Research on reducing irradiation odor in pork

A frank discussion of "irradiation odor" in pork

Microbial Update International

April 1, 2005

Double packaging systems reduce irradiated meat odor

Before processors sell products that have been treated by electronic pasteurization techniques, they may want to know how double packaging systems will reduce odors caused by irradiating meat. Longer shelf life is an added benefit that irradiation provides in certain cases. Research also shows that the dark, firm dry variety of pork best resists the development of odor.

Researchers at Iowa State University follow a double-packaging strategy because odors caused by irradiation stay inside the package, no matter how long you store meat. When pork loins are only vacuum-packaged, odors can build during the longer shelf life that irradiation gives a product. Double packaging involves individually packing meat with oxygen- permeable film and then repackaging several individual packages in large vacuum bags. The vacuum bags are removed a few days before marketing or consuming the product.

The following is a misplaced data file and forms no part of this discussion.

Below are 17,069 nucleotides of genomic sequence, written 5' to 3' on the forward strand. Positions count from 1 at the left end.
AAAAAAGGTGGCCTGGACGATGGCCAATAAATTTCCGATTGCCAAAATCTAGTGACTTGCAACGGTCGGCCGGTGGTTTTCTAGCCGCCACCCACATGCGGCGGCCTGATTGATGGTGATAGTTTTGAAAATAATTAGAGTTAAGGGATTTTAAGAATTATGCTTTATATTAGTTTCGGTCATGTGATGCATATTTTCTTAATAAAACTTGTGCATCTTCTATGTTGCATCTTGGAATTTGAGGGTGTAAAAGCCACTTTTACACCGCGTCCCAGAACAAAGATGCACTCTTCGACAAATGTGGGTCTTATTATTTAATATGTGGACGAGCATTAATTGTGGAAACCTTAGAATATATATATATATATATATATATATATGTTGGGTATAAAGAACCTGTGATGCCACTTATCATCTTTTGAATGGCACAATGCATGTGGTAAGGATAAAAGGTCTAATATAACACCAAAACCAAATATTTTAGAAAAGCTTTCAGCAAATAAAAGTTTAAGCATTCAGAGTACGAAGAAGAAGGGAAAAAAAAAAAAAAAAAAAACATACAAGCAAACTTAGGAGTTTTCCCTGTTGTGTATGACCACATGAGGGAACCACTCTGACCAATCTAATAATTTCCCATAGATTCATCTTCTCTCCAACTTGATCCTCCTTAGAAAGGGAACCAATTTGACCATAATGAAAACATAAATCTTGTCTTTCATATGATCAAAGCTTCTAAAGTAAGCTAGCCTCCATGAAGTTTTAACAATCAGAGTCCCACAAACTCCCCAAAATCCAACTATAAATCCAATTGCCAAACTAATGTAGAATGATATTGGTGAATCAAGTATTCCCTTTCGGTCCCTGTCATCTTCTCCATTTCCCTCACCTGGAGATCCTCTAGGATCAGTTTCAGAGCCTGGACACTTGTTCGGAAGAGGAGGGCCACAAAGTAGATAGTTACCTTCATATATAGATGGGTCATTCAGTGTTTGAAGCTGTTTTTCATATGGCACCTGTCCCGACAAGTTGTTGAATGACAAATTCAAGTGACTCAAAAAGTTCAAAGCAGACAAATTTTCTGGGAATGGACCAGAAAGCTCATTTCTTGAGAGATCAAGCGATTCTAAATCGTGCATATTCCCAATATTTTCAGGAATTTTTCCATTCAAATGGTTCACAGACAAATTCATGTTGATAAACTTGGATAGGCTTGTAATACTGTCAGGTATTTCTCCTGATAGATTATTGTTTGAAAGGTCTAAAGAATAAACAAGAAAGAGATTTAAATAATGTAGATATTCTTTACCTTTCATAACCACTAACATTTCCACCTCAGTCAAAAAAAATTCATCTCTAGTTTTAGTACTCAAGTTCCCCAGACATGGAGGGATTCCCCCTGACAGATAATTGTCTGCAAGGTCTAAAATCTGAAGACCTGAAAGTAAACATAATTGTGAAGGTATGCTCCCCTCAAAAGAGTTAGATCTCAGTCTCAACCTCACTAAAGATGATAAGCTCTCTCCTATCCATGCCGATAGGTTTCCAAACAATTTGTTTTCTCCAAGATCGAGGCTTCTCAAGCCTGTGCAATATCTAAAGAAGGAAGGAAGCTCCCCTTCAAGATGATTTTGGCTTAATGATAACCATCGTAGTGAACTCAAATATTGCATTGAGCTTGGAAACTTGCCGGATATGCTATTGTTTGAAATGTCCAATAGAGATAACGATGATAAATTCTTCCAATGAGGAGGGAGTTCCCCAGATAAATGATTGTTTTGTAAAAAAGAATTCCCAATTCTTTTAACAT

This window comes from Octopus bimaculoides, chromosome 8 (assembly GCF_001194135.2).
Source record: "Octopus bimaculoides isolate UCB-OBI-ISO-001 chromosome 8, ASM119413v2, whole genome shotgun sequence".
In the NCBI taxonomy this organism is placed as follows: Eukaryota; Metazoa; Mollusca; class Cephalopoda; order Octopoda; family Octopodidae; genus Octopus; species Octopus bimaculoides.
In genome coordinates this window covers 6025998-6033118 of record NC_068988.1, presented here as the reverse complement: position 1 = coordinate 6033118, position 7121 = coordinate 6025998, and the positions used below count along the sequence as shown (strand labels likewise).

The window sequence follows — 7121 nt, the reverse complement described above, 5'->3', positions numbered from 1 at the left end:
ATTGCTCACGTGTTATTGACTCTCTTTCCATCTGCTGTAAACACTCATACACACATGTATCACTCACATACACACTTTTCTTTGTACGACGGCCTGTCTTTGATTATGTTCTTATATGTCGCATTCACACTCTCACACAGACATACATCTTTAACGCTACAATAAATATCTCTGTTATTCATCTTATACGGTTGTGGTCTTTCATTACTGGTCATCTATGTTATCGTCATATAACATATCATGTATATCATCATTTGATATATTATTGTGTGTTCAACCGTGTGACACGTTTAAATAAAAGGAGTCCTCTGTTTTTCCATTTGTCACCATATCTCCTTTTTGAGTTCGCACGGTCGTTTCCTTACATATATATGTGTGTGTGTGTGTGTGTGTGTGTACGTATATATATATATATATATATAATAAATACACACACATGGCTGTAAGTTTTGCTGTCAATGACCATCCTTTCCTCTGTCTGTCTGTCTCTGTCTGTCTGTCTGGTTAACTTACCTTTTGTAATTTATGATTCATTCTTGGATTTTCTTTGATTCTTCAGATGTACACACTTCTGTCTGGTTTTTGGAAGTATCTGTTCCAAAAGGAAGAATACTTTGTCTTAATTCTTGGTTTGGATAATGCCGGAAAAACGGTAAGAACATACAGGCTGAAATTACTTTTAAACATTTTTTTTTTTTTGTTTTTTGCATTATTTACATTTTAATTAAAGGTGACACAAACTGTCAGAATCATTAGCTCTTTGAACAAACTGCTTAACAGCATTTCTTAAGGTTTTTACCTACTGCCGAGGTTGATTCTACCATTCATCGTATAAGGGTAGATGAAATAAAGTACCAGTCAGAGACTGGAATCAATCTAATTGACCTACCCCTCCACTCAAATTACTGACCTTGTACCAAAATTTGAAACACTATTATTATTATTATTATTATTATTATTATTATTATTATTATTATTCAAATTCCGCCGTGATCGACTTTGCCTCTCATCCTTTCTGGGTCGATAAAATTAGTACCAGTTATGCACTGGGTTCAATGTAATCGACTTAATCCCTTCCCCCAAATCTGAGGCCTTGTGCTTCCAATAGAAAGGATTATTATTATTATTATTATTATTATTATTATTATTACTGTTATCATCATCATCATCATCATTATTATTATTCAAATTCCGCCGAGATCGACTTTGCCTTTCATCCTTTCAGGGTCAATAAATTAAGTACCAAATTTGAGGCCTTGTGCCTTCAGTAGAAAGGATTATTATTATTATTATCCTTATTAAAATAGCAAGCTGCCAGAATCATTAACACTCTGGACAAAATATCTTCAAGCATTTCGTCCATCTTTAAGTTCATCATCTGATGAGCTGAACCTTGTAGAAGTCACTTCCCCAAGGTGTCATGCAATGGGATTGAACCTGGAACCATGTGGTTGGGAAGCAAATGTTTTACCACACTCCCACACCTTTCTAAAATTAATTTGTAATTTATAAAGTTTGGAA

When you only vacuum-package a product, you open the bag and can smell the irradiation odor, researchers explain. That could discourage consumers from taking advantage of irradiation's assurance of a pathogen-free product. Dark, firm dry cuts of pork can benefit most by the irradiation process. These cuts are juicy and tender, but also are very susceptible to microbial spoilage. So a prolonged storage time would ordinarily be harmful to their freshness. Irradiation can extend the length of storage time and enable companies to sell them as fresh cuts.

The three types of pork-normal; pale, soft exudative; and dark, firm dry-all become redder after irradiation, especially the pale cuts. The extra red color is a benefit to consumers of pork and is a contrast to beef, which becomes brown after irradiation. The pale, soft exudative pork cuts become redder with irradiation, but they are more susceptible to off-odors. Nonirradiated cuts of pale pork are unattractive to consumers because of their lack of color. If the color is appealing after irradiation, and the off-odor can be reduced by packaging, irradiated meat may be accepted by consumers.

Irradiated dark, firm dry pork tends to offer the best commercial prospects and has fewer problems in storage. It has higher water-holding capacity, and its yield will be increased if it is used in further processing. Those meat products could be juicier and more tender than others.

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